James Montgomerie’s World Wide Web Log

THIn

I open-sourced a little bit of, as I’ve been calling it on Twitter, “THE GAME” - that is, the game Em and I’ve been working on: “THIn”: Three easy ways to do things later in Cocoa/Cocoa Touch.


THObserversAndBinders

I wrote some key-value observing (KVO) and key-value binding (KVB) helper classes for iOS and Mac OS X. Not much more to say about them than is in the ReadMe file on GitHub. I’m pleased with them. Comments (and pull requests) welcome.


Migrating Xcode SDKs

Lots of people don’t realise that you can copy SDKs from previous versions of Xcode to newer versions and still use them.

For example, with the release of Xcode 4.5, Apple no longer ships the iOS 5.1 or Mac OS X 10.6 SDKs, but if you still need them for some reason, you can grab them from an older install. SDKs are stored in the Xcode app bundle, in Contents/Developer/Platforms/iPhoneOS.platform/Developer/SDKs/, Contents/Developer/Platforms/iPhoneSimulator.platform/Developer/SDKs/, and Contents/Developer/Platforms/MacOSX.platform/Developer/SDKs/ - just copy them from inside your old Xcode to similar locations inside your new Xcode.

Note that this won’t give you the ability to do …


YACYAML

I posted YACYAML, the Cocoa YAML parser/object archiver I’ve been working on for a little while to GitHub today. It converts Cocoa objects to and from YAML, a plain text, human friendly data serialization format.

YACYAML can be used in lots of ways - from replacing plists or JSON for simple config files, up to storing entire custom documents in an easy to view (and easy to hand-edit) format.

Why have I made this?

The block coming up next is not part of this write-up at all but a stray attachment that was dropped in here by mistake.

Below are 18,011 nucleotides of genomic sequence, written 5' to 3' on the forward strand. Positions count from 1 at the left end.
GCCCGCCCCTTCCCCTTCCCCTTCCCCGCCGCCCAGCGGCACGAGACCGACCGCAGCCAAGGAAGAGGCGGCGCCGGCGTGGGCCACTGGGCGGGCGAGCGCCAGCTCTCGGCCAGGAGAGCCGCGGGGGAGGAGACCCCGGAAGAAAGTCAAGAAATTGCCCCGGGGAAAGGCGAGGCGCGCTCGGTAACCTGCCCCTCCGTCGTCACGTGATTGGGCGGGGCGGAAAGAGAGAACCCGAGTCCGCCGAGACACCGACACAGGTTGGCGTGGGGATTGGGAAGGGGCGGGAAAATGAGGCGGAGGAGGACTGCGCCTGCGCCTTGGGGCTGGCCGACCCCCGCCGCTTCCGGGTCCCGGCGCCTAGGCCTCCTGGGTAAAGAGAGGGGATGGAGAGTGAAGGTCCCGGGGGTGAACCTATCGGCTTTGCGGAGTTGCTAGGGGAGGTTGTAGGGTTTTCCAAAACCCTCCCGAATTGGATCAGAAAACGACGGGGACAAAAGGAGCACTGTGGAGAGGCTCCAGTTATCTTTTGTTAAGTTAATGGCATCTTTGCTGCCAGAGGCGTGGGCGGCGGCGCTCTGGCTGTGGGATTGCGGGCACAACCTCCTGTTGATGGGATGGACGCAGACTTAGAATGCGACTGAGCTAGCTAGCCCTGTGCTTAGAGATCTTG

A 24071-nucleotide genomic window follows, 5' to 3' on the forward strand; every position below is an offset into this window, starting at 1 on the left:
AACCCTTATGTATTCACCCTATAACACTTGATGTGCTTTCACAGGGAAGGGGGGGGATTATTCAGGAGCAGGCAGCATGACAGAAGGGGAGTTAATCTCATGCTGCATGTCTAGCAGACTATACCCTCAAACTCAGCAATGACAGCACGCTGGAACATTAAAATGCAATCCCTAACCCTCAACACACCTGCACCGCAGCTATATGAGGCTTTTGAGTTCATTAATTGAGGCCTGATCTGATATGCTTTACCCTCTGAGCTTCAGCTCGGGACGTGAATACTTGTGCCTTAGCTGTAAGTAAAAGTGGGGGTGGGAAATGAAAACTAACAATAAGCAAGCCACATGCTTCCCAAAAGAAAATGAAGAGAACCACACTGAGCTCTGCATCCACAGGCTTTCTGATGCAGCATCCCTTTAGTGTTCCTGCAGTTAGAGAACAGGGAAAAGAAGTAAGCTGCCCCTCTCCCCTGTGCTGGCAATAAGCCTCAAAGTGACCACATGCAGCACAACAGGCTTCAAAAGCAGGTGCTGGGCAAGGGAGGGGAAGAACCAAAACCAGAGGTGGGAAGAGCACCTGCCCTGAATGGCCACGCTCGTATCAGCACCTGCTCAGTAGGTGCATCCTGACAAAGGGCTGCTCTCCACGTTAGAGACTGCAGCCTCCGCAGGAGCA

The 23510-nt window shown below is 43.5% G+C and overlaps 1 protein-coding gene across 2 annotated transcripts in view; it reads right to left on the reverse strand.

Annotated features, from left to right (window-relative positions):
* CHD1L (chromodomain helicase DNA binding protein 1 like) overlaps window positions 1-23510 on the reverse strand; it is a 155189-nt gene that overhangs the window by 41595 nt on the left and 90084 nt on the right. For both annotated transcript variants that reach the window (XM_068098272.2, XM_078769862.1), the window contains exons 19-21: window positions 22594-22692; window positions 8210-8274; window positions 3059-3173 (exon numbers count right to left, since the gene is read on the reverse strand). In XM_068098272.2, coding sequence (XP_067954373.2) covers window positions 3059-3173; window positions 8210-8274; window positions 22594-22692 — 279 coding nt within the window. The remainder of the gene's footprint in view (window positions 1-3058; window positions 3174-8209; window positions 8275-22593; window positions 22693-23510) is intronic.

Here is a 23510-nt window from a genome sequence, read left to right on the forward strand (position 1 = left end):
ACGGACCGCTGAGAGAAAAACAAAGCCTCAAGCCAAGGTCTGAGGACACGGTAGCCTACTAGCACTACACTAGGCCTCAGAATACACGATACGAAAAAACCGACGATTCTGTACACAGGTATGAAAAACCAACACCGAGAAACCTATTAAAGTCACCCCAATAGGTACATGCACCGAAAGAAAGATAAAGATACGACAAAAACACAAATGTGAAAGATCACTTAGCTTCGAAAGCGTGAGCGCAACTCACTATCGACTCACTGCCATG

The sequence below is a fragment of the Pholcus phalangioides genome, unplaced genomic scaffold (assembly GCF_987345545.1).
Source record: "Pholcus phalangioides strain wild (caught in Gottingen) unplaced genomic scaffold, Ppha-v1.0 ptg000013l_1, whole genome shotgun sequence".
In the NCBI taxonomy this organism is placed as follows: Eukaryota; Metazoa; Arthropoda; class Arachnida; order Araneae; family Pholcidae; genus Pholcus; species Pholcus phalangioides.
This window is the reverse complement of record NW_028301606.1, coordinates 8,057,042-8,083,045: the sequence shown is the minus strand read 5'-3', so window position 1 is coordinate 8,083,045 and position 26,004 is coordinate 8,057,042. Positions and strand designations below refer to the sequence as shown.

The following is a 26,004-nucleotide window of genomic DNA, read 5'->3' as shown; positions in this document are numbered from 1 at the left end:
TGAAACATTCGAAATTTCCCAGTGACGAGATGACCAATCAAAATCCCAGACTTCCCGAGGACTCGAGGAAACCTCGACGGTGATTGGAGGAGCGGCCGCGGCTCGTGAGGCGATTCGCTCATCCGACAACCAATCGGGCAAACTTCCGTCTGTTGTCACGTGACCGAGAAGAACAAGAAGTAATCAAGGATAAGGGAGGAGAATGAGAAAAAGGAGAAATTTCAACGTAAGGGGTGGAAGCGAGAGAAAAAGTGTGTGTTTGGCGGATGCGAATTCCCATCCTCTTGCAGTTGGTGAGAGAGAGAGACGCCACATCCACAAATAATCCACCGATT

The short answer is that I like YAML. It’s ‘nicer’ than plists and JSON to edit, and it’s far, far, nicer to look at than …


iOS' Hidden Base64 Routines

It’s commonly held that iOS has no built in Base64 routines (a strange omission, if you ask me). Pootling around in the BSD headers today though, I discovered this is not entirely true. There are a couple of functions hidden away in libresolv.dylib. That’s the, err, BIND-9 DNS resolution library… If you’re not put off by linking to BIND just to get Base64 translation, it’s easy to use. Here’s the interface (publicly declared in a less readable fashion in resolv.h):

// To encode:
//
// Returns the byte length of the ASCII Base64 encoded data, or -1 on failure.
…

Please Do Learn How Software Works. If You Want To.

By all means, learn enough programming to put together a prototype and have a better perspective on hiring and managing engineers. Just don’t mistake a foothold in the world of coding for true engineering expertise.
Buzz Andersen, commenting on Jeff Atwood’s Please Don’t Learn to Code


Apple, Failure, and Perfect Cookies

It’s painful, hard, and often time-consuming to restart when you’re already done, but you can’t argue with the results. Both Apple and Nintendo create some of the best, most inspired design out there.
Lukas Mathis, in Chabudai Gaeshi